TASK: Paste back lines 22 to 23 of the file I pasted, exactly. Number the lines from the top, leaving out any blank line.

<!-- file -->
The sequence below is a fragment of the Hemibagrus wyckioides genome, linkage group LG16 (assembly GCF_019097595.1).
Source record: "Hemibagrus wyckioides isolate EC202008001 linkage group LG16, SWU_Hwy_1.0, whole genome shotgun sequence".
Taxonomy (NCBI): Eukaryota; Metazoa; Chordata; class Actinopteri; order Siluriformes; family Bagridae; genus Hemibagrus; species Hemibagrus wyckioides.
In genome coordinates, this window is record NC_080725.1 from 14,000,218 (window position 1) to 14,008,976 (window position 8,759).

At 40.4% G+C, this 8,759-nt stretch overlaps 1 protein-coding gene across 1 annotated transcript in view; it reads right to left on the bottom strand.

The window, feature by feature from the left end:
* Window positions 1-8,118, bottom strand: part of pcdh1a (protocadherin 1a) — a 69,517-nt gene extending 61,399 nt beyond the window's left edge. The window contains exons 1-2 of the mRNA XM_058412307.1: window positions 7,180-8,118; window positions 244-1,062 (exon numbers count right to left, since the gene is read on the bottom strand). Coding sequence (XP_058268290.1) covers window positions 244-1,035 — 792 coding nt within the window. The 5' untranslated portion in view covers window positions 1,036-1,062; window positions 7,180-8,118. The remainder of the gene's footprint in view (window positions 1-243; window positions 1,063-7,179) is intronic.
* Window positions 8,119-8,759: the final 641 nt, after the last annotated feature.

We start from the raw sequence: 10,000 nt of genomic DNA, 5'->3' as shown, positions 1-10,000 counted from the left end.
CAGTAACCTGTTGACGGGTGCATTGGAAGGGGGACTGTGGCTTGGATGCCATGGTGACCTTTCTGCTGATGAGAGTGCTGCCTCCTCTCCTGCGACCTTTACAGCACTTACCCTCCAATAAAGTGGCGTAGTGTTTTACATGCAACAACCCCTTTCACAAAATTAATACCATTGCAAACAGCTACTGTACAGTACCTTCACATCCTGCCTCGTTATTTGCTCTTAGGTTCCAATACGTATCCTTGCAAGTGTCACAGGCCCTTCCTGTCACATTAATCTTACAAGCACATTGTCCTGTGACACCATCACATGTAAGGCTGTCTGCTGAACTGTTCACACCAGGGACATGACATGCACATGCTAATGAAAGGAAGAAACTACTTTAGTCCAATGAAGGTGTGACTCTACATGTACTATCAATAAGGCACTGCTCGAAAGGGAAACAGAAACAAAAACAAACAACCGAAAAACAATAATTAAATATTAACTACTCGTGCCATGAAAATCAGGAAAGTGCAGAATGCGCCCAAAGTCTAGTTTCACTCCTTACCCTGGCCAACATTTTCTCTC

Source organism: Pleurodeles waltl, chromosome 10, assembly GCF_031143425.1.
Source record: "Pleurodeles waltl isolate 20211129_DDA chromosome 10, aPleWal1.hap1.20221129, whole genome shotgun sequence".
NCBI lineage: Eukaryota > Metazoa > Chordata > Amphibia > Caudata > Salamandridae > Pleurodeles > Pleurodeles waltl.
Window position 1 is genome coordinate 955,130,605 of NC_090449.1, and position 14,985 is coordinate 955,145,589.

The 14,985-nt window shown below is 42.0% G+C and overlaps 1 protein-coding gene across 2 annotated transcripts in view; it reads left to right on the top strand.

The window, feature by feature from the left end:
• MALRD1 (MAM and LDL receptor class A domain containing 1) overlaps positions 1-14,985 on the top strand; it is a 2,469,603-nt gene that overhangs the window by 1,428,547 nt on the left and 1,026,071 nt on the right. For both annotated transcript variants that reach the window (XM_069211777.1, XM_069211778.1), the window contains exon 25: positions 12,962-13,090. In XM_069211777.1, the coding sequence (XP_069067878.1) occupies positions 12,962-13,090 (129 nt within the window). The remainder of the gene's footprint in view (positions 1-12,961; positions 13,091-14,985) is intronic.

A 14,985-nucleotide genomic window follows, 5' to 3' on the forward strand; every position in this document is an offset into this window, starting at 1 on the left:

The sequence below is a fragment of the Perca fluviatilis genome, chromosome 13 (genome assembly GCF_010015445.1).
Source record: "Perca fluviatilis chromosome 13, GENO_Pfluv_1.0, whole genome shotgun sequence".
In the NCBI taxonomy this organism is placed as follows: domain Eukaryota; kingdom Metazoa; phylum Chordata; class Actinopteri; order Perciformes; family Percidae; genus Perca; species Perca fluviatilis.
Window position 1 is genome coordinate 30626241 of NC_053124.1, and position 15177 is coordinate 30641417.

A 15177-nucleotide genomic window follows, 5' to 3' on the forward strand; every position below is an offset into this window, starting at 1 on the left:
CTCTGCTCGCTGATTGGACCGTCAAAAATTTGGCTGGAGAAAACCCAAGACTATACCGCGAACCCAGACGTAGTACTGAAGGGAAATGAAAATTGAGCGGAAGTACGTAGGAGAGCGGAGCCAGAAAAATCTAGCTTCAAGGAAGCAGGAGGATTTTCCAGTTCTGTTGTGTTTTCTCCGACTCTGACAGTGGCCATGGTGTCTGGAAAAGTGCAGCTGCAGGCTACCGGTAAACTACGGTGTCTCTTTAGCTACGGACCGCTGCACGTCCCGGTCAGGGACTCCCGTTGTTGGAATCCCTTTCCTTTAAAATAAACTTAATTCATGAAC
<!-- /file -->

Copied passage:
Window position 1 is genome coordinate 30626241 of NC_053124.1, and position 15177 is coordinate 30641417.

A 15177-nucleotide genomic window follows, 5' to 3' on the forward strand; every position below is an offset into this window, starting at 1 on the left: